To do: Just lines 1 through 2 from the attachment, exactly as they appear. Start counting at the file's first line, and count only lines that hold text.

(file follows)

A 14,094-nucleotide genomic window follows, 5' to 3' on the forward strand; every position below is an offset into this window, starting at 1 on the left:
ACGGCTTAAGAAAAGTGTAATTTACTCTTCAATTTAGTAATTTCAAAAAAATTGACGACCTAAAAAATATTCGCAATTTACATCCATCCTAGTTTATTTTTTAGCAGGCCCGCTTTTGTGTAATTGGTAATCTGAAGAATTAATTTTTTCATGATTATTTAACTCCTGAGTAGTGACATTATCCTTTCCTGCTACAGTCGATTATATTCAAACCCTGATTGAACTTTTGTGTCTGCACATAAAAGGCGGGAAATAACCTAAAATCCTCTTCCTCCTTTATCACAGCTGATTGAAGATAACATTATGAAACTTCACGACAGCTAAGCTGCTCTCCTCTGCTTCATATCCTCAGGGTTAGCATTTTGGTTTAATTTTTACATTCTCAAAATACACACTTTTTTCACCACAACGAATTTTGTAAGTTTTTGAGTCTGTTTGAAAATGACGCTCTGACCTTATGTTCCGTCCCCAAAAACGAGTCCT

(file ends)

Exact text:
A 14,094-nucleotide genomic window follows, 5' to 3' on the forward strand; every position below is an offset into this window, starting at 1 on the left:
ACGGCTTAAGAAAAGTGTAATTTACTCTTCAATTTAGTAATTTCAAAAAAATTGACGACCTAAAAAATATTCGCAATTTACATCCATCCTAGTTTATTTTTTAGCAGGCCCGCTTTTGTGTAATTGGTAATCTGAAGAATTAATTTTTTCATGATTATTTAACTCCTGAGTAGTGACATTATCCTTTCCTGCTACAGTCGATTATATTCAAACCCTGATTGAACTTTTGTGTCTGCACATAAAAGGCGGGAAATAACCTAAAATCCTCTTCCTCCTTTATCACAGCTGATTGAAGATAACATTATGAAACTTCACGACAGCTAAGCTGCTCTCCTCTGCTTCATATCCTCAGGGTTAGCATTTTGGTTTAATTTTTACATTCTCAAAATACACACTTTTTTCACCACAACGAATTTTGTAAGTTTTTGAGTCTGTTTGAAAATGACGCTCTGACCTTATGTTCCGTCCCCAAAAACGAGTCCT